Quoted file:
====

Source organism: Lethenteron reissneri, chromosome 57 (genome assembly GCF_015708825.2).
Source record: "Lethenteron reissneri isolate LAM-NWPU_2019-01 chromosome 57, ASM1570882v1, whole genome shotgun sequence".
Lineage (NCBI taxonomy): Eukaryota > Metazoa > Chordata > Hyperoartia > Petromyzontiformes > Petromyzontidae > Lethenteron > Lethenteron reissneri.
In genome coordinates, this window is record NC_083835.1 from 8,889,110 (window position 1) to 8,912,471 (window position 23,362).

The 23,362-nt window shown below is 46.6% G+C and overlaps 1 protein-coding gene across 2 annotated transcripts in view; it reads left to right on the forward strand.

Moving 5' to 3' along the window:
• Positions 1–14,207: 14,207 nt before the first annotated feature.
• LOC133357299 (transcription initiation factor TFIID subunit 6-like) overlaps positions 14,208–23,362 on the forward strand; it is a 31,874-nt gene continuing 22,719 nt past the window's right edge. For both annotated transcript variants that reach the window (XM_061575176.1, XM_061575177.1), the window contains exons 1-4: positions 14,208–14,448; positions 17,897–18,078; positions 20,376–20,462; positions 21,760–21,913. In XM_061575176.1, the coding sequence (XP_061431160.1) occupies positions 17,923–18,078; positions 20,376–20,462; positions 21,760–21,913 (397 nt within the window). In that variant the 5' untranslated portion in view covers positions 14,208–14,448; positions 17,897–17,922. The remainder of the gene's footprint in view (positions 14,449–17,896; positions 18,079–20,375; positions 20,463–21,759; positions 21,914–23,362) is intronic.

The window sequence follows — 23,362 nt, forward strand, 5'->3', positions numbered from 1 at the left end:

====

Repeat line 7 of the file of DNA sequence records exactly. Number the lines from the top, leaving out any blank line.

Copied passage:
• Positions 1–14,207: 14,207 nt before the first annotated feature.